|US5960362||24 Jun 1996||28 Sep 1999||Qualcomm Incorporated||Method and apparatus for access regulation and system protection of a dispatch system|
|US5983099||11 Jun 1996||9 Nov 1999||Qualcomm Incorporated||Method/apparatus for an accelerated response to resource allocation requests in a CDMA push-to-talk system using a CDMA interconnect subsystem to route calls|
|US6141347||31 Mar 1999||31 Oct 2000||Motorola, Inc.||Wireless communication system incorporating multicast addressing and method for use|
|US6275500||9 Aug 1999||14 Aug 2001||Motorola, Inc.||Method and apparatus for dynamic control of talk groups in a wireless network|
|US6360093||2 Aug 1999||19 Mar 2002||Qualcomm, Incorporated||Wireless push-to-talk internet broadcast|
|US6366782||8 Oct 1999||2 Apr 2002||Motorola, Inc.||Method and apparatus for allowing a user of a display-based terminal to communicate with communication units in a communication system|
|US6373829||23 Apr 1998||16 Apr 2002||Motorola, Inc.||Method and apparatus for group calls in a wireless CDMA communication system using outbound traffic channels for individual group members|
|US6516200||28 Oct 1999||4 Feb 2003||Ericsson Inc.||Controlling communications terminal response to group call page based on group call characteristics|
|US6647270||11 Sep 2000||11 Nov 2003||Richard B. Himmelstein||Vehicletalk|
|US6865403||28 Nov 2000||8 Mar 2005||Sprint Spectrum L.P.||Method and system for simplified control of a subscriber terminal|
|US20020148668 *||3 Jun 2002||17 Oct 2002||Lawrence Smythe||Three axis adjustable automotive foot controls|
|US20030065427||1 Mar 2002||3 Apr 2003||Karsten Funk||Method and device for interfacing a driver information system using a voice portal server|
|US20030083086||1 Nov 2001||1 May 2003||Hannu Toyryla||Method for creating a dynamic talk group|
|US20030100326||27 Nov 2001||29 May 2003||Grube Gary W.||Group location and route sharing system for communication units in a trunked communication system|
|US20040129487||24 Jul 2003||8 Jul 2004||Shabana Mohsen D.||Reconfigurable by-wire foot pedals|
|USD424052||21 Apr 1999||2 May 2000||Qualcomm Incorporated||Push-to-talk-wireless telephone|
|1||Emerging Wireless Technologies, Emerging Wireless Services Assessment, May 2002, 5 pages.|
|Citing Patent||Filing date||Publication date||Applicant||Title|
|US7428439 *||13 Jan 2005||23 Sep 2008||Linemaster Switch Corporation||Wireless foot control system with optical transmitter and transceiver|
|US8676541||12 Jun 2009||18 Mar 2014||Nike, Inc.||Footwear having sensor system|
|US8739639||22 Feb 2012||3 Jun 2014||Nike, Inc.||Footwear having sensor system|
|US9002680||18 Mar 2011||7 Apr 2015||Nike, Inc.||Foot gestures for computer input and interface control|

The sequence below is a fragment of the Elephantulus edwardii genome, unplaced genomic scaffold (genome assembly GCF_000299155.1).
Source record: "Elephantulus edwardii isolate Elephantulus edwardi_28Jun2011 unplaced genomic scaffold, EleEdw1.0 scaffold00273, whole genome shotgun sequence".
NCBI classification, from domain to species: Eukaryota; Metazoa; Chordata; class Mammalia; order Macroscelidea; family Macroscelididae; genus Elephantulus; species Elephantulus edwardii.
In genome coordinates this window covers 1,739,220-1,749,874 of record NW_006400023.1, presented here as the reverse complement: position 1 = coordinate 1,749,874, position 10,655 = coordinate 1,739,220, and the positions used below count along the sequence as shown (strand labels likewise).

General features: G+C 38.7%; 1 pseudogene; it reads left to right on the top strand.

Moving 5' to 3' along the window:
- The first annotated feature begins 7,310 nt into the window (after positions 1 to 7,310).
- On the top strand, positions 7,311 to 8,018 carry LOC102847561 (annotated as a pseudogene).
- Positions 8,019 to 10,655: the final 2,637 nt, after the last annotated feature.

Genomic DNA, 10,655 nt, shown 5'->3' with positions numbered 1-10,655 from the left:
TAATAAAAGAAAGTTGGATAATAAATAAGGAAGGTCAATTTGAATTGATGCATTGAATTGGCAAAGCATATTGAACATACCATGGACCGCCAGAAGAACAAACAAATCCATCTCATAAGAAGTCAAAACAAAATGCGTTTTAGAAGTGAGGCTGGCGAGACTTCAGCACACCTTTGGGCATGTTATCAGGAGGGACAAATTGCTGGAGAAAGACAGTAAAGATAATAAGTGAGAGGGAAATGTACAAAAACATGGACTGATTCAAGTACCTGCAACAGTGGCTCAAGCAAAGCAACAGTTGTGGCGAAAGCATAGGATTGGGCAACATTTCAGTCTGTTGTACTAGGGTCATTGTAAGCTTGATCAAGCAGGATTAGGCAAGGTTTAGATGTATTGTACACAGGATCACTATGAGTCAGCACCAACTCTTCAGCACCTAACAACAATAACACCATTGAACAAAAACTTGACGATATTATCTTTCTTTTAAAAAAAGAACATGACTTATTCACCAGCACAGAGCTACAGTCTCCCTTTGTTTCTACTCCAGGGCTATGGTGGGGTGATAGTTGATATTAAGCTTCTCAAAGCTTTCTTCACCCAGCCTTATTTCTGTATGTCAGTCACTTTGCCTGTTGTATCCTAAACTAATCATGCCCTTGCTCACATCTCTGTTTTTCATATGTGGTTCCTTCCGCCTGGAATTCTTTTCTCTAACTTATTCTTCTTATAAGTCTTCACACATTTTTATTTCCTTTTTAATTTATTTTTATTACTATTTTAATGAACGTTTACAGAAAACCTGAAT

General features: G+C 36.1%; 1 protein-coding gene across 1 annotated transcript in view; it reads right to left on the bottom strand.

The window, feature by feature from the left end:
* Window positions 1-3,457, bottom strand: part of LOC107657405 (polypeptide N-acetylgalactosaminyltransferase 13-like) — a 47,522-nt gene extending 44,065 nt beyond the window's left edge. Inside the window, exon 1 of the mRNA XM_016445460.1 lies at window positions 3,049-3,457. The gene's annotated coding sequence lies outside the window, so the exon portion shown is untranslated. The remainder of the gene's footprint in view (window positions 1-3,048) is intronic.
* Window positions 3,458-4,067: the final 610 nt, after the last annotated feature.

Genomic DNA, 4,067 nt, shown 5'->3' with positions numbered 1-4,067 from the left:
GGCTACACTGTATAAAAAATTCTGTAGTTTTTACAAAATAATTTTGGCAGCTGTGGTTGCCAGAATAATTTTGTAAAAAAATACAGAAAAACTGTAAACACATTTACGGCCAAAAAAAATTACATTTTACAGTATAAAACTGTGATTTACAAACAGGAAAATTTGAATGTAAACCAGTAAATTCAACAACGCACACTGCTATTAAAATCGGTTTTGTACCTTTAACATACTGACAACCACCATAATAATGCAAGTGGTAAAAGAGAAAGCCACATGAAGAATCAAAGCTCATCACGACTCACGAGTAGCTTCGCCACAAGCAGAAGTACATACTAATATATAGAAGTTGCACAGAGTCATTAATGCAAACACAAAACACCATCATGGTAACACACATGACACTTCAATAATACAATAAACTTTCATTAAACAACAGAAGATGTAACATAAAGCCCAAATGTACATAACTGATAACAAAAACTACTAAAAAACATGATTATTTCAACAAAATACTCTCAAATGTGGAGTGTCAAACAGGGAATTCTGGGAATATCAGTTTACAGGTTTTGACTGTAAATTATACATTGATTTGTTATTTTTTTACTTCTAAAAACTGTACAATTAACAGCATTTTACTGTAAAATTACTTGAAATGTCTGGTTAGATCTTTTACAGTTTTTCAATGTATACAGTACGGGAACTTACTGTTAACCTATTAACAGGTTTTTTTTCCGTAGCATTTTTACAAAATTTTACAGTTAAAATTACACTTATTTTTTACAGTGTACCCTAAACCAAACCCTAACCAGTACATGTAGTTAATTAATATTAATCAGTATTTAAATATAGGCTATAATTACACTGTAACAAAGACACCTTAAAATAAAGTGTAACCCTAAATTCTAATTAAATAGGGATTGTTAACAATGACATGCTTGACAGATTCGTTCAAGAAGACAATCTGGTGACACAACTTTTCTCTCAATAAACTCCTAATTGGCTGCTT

|US9089182||17 Feb 2012||28 Jul 2015||Nike, Inc.||Footwear having sensor system|
|US9192816||17 Feb 2012||24 Nov 2015||Nike, Inc.||Footwear having sensor system|
|US9279734||22 Nov 2013||8 Mar 2016||Nike, Inc.||System and method for analyzing athletic activity|
|US9297709||22 Nov 2013||29 Mar 2016||Nike, Inc.||System and method for analyzing athletic activity|
|US9302340||17 Aug 2007||5 Apr 2016||Lincoln Global, Inc.||Method and apparatus for controlling a welding system|
|US9381420||20 Feb 2013||5 Jul 2016||Nike, Inc.||Workout user experience|
|US9389057||5 Sep 2014||12 Jul 2016||Nike, Inc.||Systems and methods for time-based athletic activity measurement and display|
|US9410857||22 Nov 2013||9 Aug 2016||Nike, Inc.||System and method for analyzing athletic activity|
|US9411940||17 Feb 2012||9 Aug 2016||Nike, Inc.||Selecting and correlating physical activity data with image data|
|US9429411||27 May 2015||30 Aug 2016||Nike, Inc.||Systems and methods for time-based athletic activity measurement and display|
|US20090200283 *||17 Aug 2007||13 Aug 2009||Freedom Special Technologies, Inc.||Method and apparatus for controlling a welding system|
|US20090272221 *||5 Nov 2009||Freedom Special Technologies, Inc.||Wireless foot pedal controller for welding system|
|US20100063778 *||12 Jun 2009||11 Mar 2010||Nike, Inc.||Footwear Having Sensor System|
|US20100063779 *||11 Mar 2010||Nike, Inc.||Footwear Having Sensor System|
|US20110248008 *||13 Oct 2011||Freedom Special Technologies, Inc.||Wireless foot pedal controller for welding system|
|U.S. Classification||455/345, 455/99, 340/426.35, 340/12.22|
|International Classification||H04B1/06, H04M1/60, H01H3/14, H04Q7/20, A61B17/00|
|Cooperative Classification||H04M1/6075, H01H2300/04, H01H3/14|
|European Classification||H01H3/14, H04M1/60T2C|
|5 Apr 2004||AS||Assignment|
Owner name: MOTOROLA, INC., ILLINOIS
Free format text: ASSIGNMENT OF ASSIGNORS INTEREST;ASSIGNORS:VAN BOSCH, JAMES A.;NEWELL, MICHAEL A.;D AVELLO, ROBERT FAUST;AND OTHERS;REEL/FRAME:015894/0114;SIGNING DATES FROM 20040402 TO 20040405
|5 Aug 2008||CC||Certificate of correction|
|28 Dec 2010||FPAY||Fee payment|
Year of fee payment: 4
|6 Apr 2011||AS||Assignment|
Owner name: MOTOROLA SOLUTIONS, INC., ILLINOIS
Free format text: CHANGE OF NAME;ASSIGNOR:MOTOROLA, INC;REEL/FRAME:026081/0001
Effective date: 20110104
|27 Feb 2015||REMI||Maintenance fee reminder mailed|
|17 Jul 2015||LAPS||Lapse for failure to pay maintenance fees|
|8 Sep 2015||FP||Expired due to failure to pay maintenance fee|
Effective date: 20150717